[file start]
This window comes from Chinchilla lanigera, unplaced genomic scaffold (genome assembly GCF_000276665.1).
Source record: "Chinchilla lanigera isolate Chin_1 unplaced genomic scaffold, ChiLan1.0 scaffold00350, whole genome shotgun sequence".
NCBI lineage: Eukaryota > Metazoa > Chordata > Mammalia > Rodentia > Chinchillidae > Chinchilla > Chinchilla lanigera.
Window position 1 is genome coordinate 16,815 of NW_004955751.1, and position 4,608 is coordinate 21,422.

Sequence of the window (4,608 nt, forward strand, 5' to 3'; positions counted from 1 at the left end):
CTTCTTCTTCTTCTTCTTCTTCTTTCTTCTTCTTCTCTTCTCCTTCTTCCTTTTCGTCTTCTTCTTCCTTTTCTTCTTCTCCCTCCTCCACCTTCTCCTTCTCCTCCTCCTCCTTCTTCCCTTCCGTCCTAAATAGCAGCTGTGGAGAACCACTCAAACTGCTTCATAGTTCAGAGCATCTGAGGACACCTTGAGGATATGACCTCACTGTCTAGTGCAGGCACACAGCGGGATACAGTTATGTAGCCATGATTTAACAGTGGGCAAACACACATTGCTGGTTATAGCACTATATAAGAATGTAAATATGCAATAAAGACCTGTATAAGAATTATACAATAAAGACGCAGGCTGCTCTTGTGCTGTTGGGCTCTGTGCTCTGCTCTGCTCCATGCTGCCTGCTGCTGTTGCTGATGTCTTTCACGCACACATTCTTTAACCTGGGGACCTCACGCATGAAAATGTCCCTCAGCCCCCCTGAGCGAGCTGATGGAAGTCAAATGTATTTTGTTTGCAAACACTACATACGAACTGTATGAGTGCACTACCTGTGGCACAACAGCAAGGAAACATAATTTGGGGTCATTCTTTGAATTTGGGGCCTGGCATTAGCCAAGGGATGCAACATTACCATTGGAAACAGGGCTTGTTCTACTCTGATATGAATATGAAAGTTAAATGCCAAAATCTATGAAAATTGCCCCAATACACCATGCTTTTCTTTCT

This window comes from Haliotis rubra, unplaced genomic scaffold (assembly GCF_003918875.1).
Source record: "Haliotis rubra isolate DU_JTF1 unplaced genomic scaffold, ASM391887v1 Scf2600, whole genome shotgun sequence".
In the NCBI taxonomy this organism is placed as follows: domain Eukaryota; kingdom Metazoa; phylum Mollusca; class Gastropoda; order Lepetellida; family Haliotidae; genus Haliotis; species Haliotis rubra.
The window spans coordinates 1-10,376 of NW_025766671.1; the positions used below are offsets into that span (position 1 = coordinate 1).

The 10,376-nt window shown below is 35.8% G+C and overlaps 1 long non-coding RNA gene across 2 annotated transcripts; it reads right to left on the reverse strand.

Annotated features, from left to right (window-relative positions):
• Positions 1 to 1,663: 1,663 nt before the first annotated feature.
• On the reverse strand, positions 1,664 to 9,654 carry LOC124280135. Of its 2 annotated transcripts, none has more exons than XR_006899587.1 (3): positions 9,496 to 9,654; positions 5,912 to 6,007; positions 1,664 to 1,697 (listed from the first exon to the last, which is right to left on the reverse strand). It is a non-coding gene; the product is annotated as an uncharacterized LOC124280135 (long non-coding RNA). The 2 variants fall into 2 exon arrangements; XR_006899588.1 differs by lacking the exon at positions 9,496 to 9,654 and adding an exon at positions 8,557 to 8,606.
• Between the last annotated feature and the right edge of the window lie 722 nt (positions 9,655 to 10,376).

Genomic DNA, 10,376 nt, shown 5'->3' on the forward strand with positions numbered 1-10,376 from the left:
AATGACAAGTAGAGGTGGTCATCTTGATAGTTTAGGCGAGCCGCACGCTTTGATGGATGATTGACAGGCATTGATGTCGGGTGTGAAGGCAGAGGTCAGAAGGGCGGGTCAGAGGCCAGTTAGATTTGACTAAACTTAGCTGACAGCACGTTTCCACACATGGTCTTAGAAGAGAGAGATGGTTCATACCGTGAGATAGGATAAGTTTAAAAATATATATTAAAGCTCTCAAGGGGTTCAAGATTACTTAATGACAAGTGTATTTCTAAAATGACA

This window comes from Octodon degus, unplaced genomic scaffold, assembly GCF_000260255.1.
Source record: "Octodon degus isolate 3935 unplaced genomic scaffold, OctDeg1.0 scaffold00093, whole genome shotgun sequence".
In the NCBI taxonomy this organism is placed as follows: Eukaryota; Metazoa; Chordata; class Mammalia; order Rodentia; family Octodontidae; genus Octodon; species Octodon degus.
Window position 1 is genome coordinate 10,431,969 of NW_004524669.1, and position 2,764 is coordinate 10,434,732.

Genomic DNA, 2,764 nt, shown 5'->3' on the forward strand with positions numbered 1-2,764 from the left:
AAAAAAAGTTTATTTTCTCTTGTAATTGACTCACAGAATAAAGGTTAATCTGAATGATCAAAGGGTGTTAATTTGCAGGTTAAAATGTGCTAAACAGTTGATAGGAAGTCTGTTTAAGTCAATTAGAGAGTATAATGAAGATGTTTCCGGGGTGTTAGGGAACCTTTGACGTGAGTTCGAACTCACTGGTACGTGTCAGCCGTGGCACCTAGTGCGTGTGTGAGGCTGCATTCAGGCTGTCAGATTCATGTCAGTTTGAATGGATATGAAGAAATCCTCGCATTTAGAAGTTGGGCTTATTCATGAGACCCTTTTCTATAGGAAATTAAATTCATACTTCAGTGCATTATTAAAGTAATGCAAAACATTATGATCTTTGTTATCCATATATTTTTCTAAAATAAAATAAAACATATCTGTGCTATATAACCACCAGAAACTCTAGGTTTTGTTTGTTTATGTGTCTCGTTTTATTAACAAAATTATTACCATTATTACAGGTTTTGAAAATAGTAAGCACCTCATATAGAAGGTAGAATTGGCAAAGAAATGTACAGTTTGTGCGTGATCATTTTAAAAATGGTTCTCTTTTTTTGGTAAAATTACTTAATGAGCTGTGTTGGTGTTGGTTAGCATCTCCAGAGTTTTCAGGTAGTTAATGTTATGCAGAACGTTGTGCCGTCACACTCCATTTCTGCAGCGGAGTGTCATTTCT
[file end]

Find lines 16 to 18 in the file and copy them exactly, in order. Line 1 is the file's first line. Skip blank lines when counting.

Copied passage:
Genomic DNA, 10,376 nt, shown 5'->3' on the forward strand with positions numbered 1-10,376 from the left:
AATGACAAGTAGAGGTGGTCATCTTGATAGTTTAGGCGAGCCGCACGCTTTGATGGATGATTGACAGGCATTGATGTCGGGTGTGAAGGCAGAGGTCAGAAGGGCGGGTCAGAGGCCAGTTAGATTTGACTAAACTTAGCTGACAGCACGTTTCCACACATGGTCTTAGAAGAGAGAGATGGTTCATACCGTGAGATAGGATAAGTTTAAAAATATATATTAAAGCTCTCAAGGGGTTCAAGATTACTTAATGACAAGTGTATTTCTAAAATGACA

This window comes from Octodon degus, unplaced genomic scaffold, assembly GCF_000260255.1.